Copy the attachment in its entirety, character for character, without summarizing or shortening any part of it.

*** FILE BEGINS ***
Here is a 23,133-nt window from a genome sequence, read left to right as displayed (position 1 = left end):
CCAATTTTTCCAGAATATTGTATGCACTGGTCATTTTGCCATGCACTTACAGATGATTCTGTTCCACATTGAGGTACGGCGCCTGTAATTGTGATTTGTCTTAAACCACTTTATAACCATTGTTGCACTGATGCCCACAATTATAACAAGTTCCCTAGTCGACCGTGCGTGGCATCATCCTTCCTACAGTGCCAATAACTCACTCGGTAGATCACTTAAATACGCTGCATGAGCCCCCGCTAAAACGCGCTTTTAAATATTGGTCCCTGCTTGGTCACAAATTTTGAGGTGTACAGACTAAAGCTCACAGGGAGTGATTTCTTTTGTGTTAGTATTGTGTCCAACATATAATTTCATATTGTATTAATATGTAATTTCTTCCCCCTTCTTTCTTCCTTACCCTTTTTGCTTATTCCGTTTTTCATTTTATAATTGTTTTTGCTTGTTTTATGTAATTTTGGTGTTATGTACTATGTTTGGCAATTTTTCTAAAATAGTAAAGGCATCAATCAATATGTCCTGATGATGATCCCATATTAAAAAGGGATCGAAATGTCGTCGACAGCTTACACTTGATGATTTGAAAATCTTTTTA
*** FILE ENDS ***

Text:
Here is a 23,133-nt window from a genome sequence, read left to right as displayed (position 1 = left end):
CCAATTTTTCCAGAATATTGTATGCACTGGTCATTTTGCCATGCACTTACAGATGATTCTGTTCCACATTGAGGTACGGCGCCTGTAATTGTGATTTGTCTTAAACCACTTTATAACCATTGTTGCACTGATGCCCACAATTATAACAAGTTCCCTAGTCGACCGTGCGTGGCATCATCCTTCCTACAGTGCCAATAACTCACTCGGTAGATCACTTAAATACGCTGCATGAGCCCCCGCTAAAACGCGCTTTTAAATATTGGTCCCTGCTTGGTCACAAATTTTGAGGTGTACAGACTAAAGCTCACAGGGAGTGATTTCTTTTGTGTTAGTATTGTGTCCAACATATAATTTCATATTGTATTAATATGTAATTTCTTCCCCCTTCTTTCTTCCTTACCCTTTTTGCTTATTCCGTTTTTCATTTTATAATTGTTTTTGCTTGTTTTATGTAATTTTGGTGTTATGTACTATGTTTGGCAATTTTTCTAAAATAGTAAAGGCATCAATCAATATGTCCTGATGATGATCCCATATTAAAAAGGGATCGAAATGTCGTCGACAGCTTACACTTGATGATTTGAAAATCTTTTTA